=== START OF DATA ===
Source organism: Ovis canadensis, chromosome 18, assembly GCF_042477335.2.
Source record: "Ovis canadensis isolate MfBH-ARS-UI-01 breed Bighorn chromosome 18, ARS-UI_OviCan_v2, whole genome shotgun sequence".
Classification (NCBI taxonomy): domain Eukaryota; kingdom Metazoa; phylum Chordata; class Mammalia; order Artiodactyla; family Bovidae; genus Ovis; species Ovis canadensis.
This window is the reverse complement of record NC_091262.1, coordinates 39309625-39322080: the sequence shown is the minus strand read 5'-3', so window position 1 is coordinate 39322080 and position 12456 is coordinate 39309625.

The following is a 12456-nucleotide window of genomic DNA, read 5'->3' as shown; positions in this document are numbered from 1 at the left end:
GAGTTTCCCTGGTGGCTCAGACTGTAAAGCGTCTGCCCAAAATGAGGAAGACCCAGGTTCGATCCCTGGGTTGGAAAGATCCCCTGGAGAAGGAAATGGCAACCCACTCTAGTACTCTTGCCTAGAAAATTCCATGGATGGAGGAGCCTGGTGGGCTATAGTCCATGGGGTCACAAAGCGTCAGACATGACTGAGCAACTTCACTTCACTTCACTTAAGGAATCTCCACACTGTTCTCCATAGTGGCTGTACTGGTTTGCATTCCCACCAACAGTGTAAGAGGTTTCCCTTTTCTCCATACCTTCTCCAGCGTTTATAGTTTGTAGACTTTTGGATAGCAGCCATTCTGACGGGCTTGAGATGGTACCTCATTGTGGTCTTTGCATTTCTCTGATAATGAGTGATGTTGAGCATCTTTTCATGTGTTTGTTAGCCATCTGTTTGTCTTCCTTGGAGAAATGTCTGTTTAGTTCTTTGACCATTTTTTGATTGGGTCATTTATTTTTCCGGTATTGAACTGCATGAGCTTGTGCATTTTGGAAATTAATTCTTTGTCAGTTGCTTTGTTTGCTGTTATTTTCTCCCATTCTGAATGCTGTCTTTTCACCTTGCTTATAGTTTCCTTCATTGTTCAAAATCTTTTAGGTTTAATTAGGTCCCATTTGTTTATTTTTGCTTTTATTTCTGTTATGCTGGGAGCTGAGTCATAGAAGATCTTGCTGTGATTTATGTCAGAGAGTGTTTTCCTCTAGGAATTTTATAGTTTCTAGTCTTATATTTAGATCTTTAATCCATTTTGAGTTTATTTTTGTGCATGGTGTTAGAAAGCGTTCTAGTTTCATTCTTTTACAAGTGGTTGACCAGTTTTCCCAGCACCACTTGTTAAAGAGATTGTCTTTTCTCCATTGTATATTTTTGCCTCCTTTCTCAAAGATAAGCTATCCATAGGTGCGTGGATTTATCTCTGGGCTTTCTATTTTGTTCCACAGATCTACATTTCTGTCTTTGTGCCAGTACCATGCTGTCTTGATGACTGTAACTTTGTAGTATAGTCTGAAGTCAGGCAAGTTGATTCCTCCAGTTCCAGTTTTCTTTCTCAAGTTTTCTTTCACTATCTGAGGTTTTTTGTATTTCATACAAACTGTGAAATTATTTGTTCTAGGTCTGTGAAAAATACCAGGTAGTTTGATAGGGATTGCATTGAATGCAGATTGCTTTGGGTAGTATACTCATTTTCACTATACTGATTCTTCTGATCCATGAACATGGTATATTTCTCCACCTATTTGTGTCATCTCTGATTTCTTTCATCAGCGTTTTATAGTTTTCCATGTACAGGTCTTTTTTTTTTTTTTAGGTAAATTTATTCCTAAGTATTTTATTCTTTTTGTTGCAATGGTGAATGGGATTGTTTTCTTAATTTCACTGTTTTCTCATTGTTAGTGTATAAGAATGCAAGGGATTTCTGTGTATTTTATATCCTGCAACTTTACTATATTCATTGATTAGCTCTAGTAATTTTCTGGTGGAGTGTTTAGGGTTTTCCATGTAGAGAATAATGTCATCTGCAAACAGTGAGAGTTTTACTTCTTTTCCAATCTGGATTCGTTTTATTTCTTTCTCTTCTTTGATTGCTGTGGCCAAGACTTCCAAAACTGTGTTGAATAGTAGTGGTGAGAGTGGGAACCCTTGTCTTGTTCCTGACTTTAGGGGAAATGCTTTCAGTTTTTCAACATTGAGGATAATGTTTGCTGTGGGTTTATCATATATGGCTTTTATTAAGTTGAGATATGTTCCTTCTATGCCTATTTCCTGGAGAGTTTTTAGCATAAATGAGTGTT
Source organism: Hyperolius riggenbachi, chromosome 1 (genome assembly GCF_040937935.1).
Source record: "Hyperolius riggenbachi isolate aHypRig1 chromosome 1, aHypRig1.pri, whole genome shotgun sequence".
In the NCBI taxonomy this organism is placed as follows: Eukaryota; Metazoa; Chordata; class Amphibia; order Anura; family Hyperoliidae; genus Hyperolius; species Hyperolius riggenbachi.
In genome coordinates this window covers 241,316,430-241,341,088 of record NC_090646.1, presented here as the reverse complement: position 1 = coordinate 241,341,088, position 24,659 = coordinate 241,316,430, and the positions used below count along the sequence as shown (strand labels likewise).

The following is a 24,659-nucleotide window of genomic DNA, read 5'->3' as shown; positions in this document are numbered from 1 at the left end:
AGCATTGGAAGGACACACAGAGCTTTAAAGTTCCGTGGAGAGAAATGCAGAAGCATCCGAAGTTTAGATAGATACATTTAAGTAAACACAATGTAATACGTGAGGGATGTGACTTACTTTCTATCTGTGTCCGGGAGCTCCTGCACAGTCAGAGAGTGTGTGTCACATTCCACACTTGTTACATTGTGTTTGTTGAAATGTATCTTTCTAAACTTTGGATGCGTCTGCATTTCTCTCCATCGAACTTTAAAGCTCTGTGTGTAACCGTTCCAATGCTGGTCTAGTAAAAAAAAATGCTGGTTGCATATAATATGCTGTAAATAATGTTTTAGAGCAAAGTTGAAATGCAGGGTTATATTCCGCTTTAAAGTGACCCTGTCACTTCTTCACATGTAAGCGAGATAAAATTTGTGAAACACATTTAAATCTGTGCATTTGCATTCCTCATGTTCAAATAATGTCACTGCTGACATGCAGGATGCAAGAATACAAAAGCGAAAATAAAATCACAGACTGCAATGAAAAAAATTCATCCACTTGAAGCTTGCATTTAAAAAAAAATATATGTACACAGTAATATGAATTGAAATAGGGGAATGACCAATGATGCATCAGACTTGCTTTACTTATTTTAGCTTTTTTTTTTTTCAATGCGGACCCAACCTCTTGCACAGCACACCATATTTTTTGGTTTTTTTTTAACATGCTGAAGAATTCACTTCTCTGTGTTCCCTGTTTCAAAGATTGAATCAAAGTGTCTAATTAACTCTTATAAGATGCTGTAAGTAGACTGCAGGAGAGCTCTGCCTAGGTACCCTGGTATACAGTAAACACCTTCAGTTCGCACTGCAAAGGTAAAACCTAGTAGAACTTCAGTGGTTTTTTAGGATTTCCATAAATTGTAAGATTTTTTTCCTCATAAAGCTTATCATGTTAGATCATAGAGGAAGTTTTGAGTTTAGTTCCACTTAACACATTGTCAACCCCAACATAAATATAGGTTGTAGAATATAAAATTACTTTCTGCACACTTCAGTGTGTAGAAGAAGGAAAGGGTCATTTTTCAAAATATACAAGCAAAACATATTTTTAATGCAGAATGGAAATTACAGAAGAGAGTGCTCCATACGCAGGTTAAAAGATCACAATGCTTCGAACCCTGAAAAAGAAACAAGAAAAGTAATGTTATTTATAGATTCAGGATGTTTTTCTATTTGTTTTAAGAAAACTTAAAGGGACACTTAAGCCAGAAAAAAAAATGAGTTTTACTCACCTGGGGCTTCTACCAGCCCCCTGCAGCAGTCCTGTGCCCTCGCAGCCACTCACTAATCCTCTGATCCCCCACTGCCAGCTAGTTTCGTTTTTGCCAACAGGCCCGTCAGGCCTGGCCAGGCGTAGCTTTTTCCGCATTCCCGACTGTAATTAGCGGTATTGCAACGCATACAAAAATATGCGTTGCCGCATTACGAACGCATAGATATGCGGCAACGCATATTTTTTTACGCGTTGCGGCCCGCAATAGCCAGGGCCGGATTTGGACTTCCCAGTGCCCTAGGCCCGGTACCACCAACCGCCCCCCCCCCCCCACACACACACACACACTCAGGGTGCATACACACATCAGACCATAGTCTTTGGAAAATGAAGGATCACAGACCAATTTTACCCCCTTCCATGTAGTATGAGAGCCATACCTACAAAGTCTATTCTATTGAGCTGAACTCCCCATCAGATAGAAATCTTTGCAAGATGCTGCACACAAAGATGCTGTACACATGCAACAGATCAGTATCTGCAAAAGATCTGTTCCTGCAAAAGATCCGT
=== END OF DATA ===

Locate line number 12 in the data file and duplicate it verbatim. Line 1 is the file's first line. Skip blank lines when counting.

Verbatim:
AGCATTGGAAGGACACACAGAGCTTTAAAGTTCCGTGGAGAGAAATGCAGAAGCATCCGAAGTTTAGATAGATACATTTAAGTAAACACAATGTAATACGTGAGGGATGTGACTTACTTTCTATCTGTGTCCGGGAGCTCCTGCACAGTCAGAGAGTGTGTGTCACATTCCACACTTGTTACATTGTGTTTGTTGAAATGTATCTTTCTAAACTTTGGATGCGTCTGCATTTCTCTCCATCGAACTTTAAAGCTCTGTGTGTAACCGTTCCAATGCTGGTCTAGTAAAAAAAAATGCTGGTTGCATATAATATGCTGTAAATAATGTTTTAGAGCAAAGTTGAAATGCAGGGTTATATTCCGCTTTAAAGTGACCCTGTCACTTCTTCACATGTAAGCGAGATAAAATTTGTGAAACACATTTAAATCTGTGCATTTGCATTCCTCATGTTCAAATAATGTCACTGCTGACATGCAGGATGCAAGAATACAAAAGCGAAAATAAAATCACAGACTGCAATGAAAAAAATTCATCCACTTGAAGCTTGCATTTAAAAAAAAATATATGTACACAGTAATATGAATTGAAATAGGGGAATGACCAATGATGCATCAGACTTGCTTTACTTATTTTAGCTTTTTTTTTTTTCAATGCGGACCCAACCTCTTGCACAGCACACCATATTTTTTGGTTTTTTTTTAACATGCTGAAGAATTCACTTCTCTGTGTTCCCTGTTTCAAAGATTGAATCAAAGTGTCTAATTAACTCTTATAAGATGCTGTAAGTAGACTGCAGGAGAGCTCTGCCTAGGTACCCTGGTATACAGTAAACACCTTCAGTTCGCACTGCAAAGGTAAAACCTAGTAGAACTTCAGTGGTTTTTTAGGATTTCCATAAATTGTAAGATTTTTTTCCTCATAAAGCTTATCATGTTAGATCATAGAGGAAGTTTTGAGTTTAGTTCCACTTAACACATTGTCAACCCCAACATAAATATAGGTTGTAGAATATAAAATTACTTTCTGCACACTTCAGTGTGTAGAAGAAGGAAAGGGTCATTTTTCAAAATATACAAGCAAAACATATTTTTAATGCAGAATGGAAATTACAGAAGAGAGTGCTCCATACGCAGGTTAAAAGATCACAATGCTTCGAACCCTGAAAAAGAAACAAGAAAAGTAATGTTATTTATAGATTCAGGATGTTTTTCTATTTGTTTTAAGAAAACTTAAAGGGACACTTAAGCCAGAAAAAAAAATGAGTTTTACTCACCTGGGGCTTCTACCAGCCCCCTGCAGCAGTCCTGTGCCCTCGCAGCCACTCACTAATCCTCTGATCCCCCACTGCCAGCTAGTTTCGTTTTTGCCAACAGGCCCGTCAGGCCTGGCCAGGCGTAGCTTTTTCCGCATTCCCGACTGTAATTAGCGGTATTGCAACGCATACAAAAATATGCGTTGCCGCATTACGAACGCATAGATATGCGGCAACGCATATTTTTTTACGCGTTGCGGCCCGCAATAGCCAGGGCCGGATTTGGACTTCCCAGTGCCCTAGGCCCGGTACCACCAACCGCCCCCCCCCCCCCACACACACACACACACTCAGGGTGCATACACACATCAGACCATAGTCTTTGGAAAATGAAGGATCACAGACCAATTTTACCCCCTTCCATGTAGTATGAGAGCCATACCTACAAAGTCTATTCTATTGAGCTGAACTCCCCATCAGATAGAAATCTTTGCAAGATGCTGCACACAAAGATGCTGTACACATGCAACAGATCAGTATCTGCAAAAGATCTGTTCCTGCAAAAGATCCGT